x645 35mm, 75mm, 300mm and a 80-160mm

x67 135mm macro, 55mm f4 (new version) 105mm f2.5 and 200mm

All the lenses are superb including the somewhat maligned 135mm macro (see my review of this lens).

What about the camera:

The camera delivers consistently beautiful and rich photographs, bursting with detail and refinement that cannot be captured with the 35mm format. Its simply a question of sensor area.
The camera is not overly heavy and handles well - mechanically its an objet d'rt
The large mirror is damped very well with less mirror slap than much smaller cameras
Viewfinder is bright and big - really wonderful
Makes all my other cameras feel like toys - this is a real photographers machine
Electronic level sensor
Range of superb and inexpensive legacy lenses from x 67 and x 645 range
Design, design and design
Much less expensive than competition yet still a superb piece of engineering

The dynamic range is lower than I had expected (DXO lab tests bear this out). Sky blow outs can be an issue with slight overexposure on bright days. So underexpose slightly and this issue disappears. Shadow detail is very good
White balance (when set at auto) is not as good as many 35mm DSLR cameras. Can be corrected easily in Lightroom
No live view

Notes on Usage
For landscape purposes the top ISO of 1600 is quite adequate, but clearly this speed ceiling is quite anachronistic by 2014 standards
Long exposures can produce quite noisy images even at low ISO's. Use of the long exposure NR feature totally eliminates this issue and produces crisp, smooth files
There is a real difference in the quality of files from ISO 100 to 200. The ISO 100 ("expanded sensitivity") option is disabled by choosing other menu options (such as dynamic range adjustments). It is VERY difficult to find this in the instruction manuals and I suggest that for absolute image quality the DR should be left on default (off) and ISO 100 used, with a tripod, and care with exposure taken. These are all after all conventional photographic skills that any photographer should understand.

This was the best equipment purchase of my photographic career. This camera however is really a high grade landscape tool.

Ricoh - Pentax seems to have a vision of the future.

It will be interesting to compare it to the 645Z in the near future. The newer camera will be essentially have a different market in mind. Clearly it is aimed to be a medium format camera that does it all for a bigger market (well heeled or pro!).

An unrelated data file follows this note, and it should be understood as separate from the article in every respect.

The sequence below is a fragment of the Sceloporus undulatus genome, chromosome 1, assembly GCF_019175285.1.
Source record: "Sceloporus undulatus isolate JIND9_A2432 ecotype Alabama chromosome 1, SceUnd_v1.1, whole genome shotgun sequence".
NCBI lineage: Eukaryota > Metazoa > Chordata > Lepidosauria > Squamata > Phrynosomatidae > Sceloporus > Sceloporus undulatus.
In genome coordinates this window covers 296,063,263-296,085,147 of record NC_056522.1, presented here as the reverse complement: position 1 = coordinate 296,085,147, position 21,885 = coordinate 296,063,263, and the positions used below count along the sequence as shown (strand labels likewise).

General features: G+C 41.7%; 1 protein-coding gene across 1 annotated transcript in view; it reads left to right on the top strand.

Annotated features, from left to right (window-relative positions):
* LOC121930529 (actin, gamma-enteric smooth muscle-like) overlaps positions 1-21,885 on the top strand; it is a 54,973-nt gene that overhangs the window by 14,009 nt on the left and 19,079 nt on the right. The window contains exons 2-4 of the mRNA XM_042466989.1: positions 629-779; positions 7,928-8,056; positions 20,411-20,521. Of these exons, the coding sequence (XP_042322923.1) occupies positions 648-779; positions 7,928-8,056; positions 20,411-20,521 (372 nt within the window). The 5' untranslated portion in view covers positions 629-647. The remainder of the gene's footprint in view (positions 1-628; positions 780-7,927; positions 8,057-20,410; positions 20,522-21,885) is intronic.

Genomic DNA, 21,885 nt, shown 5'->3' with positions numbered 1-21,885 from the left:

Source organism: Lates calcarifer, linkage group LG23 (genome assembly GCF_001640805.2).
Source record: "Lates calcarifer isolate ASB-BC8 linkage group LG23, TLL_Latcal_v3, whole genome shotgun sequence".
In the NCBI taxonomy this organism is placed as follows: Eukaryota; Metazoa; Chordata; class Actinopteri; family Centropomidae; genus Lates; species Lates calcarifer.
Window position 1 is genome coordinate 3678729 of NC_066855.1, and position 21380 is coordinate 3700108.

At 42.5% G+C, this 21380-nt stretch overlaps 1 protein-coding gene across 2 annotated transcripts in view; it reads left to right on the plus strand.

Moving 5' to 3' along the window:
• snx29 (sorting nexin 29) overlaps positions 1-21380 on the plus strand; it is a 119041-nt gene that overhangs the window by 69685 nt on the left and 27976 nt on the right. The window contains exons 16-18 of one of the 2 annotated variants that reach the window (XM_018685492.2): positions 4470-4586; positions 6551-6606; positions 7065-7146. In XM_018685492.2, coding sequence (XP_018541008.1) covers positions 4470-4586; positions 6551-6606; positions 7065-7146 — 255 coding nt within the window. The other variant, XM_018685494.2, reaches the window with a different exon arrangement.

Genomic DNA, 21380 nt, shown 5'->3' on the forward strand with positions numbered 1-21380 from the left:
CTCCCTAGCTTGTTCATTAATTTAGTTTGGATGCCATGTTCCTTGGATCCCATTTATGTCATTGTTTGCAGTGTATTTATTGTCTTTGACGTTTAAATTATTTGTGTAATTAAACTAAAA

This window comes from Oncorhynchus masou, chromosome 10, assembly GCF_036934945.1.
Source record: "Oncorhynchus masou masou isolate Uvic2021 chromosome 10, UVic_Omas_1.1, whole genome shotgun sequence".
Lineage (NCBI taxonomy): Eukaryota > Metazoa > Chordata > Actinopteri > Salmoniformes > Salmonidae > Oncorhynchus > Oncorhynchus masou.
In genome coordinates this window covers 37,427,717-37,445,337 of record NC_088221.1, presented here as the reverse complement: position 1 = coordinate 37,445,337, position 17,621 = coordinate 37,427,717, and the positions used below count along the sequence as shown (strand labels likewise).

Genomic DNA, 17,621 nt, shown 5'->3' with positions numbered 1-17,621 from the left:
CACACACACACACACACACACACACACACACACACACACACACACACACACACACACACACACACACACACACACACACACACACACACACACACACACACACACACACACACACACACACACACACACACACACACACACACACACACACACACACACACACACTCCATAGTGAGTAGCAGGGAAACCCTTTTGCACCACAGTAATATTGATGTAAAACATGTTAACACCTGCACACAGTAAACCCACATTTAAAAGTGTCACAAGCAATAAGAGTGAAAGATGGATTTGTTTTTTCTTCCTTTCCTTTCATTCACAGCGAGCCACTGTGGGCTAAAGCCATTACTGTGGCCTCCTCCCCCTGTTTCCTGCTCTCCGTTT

It will gain in many ways as the transition from a CCD sensor to a CMOS sensor will allow for live view, video and a much higher ISO ceiling. However there is still a school of thought that holds out that the image quality from a CCD is superior to CMOS and there are technical reasons to support this, despite the huge progress in CMOS sensors over recent years.

From my own perspective if I wanted a MF camera that does it all I would choose a 645Z, but I have other cameras that do it all and still have reasonable IQ. I doubt that for landscape use the 645Z offers any real advantage over the 645D, especially considering that the files from CCD sensors have a more filmic, analogue look (than those from CMOS sensors). This is arguable, but I believe it to be to be a real but fine difference.

For those with unlimited funds possessing BOTH cameras could be an option.

July 22nd 2014
Shooting in low light flourescent lighting (no flash allowed in a competitive event) in an indoor Ski slope in Auckland I have had reasonable success shooting at ISO 1600 with the images 'pushed' to ISO 6400 (from two stops under exposed). These conditions are about as bad as it gets in terms of capturing sharp pictures with the shifting white balance of flourescent lighting. The technical hurdles using a CMOS sensor would have been greater still as the rolling shutter of CMOS sensors would produce colour banding at shutter speeds faster than 1/60 sec.
Not all sensors are created equal. CCD still has a place.
New Member

Registered: January, 2012
Posts: 6

3 users found this helpful
Review Date: October 14, 2013 Recommended | Price: $4,500.00 | Rating: 9 

Pros: image quality, price, viewfinder, low light
Cons: image writing to the card a little bit slow

I bought this item used before one year ago. It operates perfectly. the image quality is nearly perfect. It gives me the idea that i am shooting with film while i am getting best digital photography quality. The camera is well built and feels great in hand. It even felt from my hand from one meter but it didn't have any issue whatsoever after that.
Junior Member

Registered: March, 2013
Posts: 47

2 users found this helpful
Review Date: October 9, 2013 Recommended | Price: None indicated | Rating: 10 

Pros: Awesome quality
Cons: What they said

If any of you decide to upgrade again. I really want this camera. I have k-5 now and I am on the 3rd camera body, film, k10d and now the k-5. I just know if I have a better camera than the competition I could really make some money. I need the clarity. The area is flooded with photographers and I have the skills now and since I have health issue I really want to focus on my creatively while I get well and can't work. I have commercial space and it my dream to develop the space. Please contact me if your ready to upgrade in the future please or if you want to look at my work....
Loyal Site Supporter

Registered: January, 2009
Location: East Bay Area, CA
Posts: 6,569

7 users found this helpful
Review Date: September 3, 2013 Recommended | Price: None indicated | Rating: 10 

Pros: amazing image detail, many affordable legacy lenses available
Cons: no way to cancel dark frame on exposures over 30 sec.

I rate this camera at a solid 9.5...rounding up to 10 in the absence of fractions.